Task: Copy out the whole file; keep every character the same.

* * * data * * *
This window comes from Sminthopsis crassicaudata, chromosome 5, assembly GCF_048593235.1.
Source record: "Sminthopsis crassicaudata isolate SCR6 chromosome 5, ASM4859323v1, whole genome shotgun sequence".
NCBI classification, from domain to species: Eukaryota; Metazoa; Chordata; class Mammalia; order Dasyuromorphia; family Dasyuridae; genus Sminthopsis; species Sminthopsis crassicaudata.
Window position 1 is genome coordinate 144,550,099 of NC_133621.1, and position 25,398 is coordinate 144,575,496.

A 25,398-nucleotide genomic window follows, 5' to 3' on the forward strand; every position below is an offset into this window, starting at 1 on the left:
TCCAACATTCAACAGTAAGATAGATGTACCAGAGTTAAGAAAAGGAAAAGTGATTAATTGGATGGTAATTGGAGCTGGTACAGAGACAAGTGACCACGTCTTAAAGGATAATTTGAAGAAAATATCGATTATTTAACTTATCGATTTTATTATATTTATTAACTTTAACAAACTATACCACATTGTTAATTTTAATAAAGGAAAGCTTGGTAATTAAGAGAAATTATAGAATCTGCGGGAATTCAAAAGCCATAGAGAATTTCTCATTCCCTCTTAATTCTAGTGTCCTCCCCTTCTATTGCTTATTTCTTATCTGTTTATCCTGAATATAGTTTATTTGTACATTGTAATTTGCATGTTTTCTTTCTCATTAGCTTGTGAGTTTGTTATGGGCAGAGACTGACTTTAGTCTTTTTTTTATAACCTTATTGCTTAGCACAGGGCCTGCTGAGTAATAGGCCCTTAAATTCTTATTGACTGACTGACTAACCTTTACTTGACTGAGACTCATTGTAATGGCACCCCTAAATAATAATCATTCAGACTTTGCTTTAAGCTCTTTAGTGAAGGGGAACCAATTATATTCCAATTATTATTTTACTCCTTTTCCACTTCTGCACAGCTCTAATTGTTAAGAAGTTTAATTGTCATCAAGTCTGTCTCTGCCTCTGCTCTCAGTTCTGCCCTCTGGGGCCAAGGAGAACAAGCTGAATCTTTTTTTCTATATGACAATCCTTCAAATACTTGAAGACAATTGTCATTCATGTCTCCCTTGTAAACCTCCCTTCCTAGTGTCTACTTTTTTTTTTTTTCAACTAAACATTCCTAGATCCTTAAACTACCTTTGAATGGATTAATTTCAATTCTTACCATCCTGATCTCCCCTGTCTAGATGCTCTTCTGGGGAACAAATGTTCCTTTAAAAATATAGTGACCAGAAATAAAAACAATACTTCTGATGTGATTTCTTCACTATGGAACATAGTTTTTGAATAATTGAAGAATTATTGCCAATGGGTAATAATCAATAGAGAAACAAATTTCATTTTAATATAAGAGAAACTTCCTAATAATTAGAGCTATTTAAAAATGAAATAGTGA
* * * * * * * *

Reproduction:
This window comes from Sminthopsis crassicaudata, chromosome 5, assembly GCF_048593235.1.
Source record: "Sminthopsis crassicaudata isolate SCR6 chromosome 5, ASM4859323v1, whole genome shotgun sequence".
NCBI classification, from domain to species: Eukaryota; Metazoa; Chordata; class Mammalia; order Dasyuromorphia; family Dasyuridae; genus Sminthopsis; species Sminthopsis crassicaudata.
Window position 1 is genome coordinate 144,550,099 of NC_133621.1, and position 25,398 is coordinate 144,575,496.

A 25,398-nucleotide genomic window follows, 5' to 3' on the forward strand; every position below is an offset into this window, starting at 1 on the left:
TCCAACATTCAACAGTAAGATAGATGTACCAGAGTTAAGAAAAGGAAAAGTGATTAATTGGATGGTAATTGGAGCTGGTACAGAGACAAGTGACCACGTCTTAAAGGATAATTTGAAGAAAATATCGATTATTTAACTTATCGATTTTATTATATTTATTAACTTTAACAAACTATACCACATTGTTAATTTTAATAAAGGAAAGCTTGGTAATTAAGAGAAATTATAGAATCTGCGGGAATTCAAAAGCCATAGAGAATTTCTCATTCCCTCTTAATTCTAGTGTCCTCCCCTTCTATTGCTTATTTCTTATCTGTTTATCCTGAATATAGTTTATTTGTACATTGTAATTTGCATGTTTTCTTTCTCATTAGCTTGTGAGTTTGTTATGGGCAGAGACTGACTTTAGTCTTTTTTTTATAACCTTATTGCTTAGCACAGGGCCTGCTGAGTAATAGGCCCTTAAATTCTTATTGACTGACTGACTAACCTTTACTTGACTGAGACTCATTGTAATGGCACCCCTAAATAATAATCATTCAGACTTTGCTTTAAGCTCTTTAGTGAAGGGGAACCAATTATATTCCAATTATTATTTTACTCCTTTTCCACTTCTGCACAGCTCTAATTGTTAAGAAGTTTAATTGTCATCAAGTCTGTCTCTGCCTCTGCTCTCAGTTCTGCCCTCTGGGGCCAAGGAGAACAAGCTGAATCTTTTTTTCTATATGACAATCCTTCAAATACTTGAAGACAATTGTCATTCATGTCTCCCTTGTAAACCTCCCTTCCTAGTGTCTACTTTTTTTTTTTTTCAACTAAACATTCCTAGATCCTTAAACTACCTTTGAATGGATTAATTTCAATTCTTACCATCCTGATCTCCCCTGTCTAGATGCTCTTCTGGGGAACAAATGTTCCTTTAAAAATATAGTGACCAGAAATAAAAACAATACTTCTGATGTGATTTCTTCACTATGGAACATAGTTTTTGAATAATTGAAGAATTATTGCCAATGGGTAATAATCAATAGAGAAACAAATTTCATTTTAATATAAGAGAAACTTCCTAATAATTAGAGCTATTTAAAAATGAAATAGTGA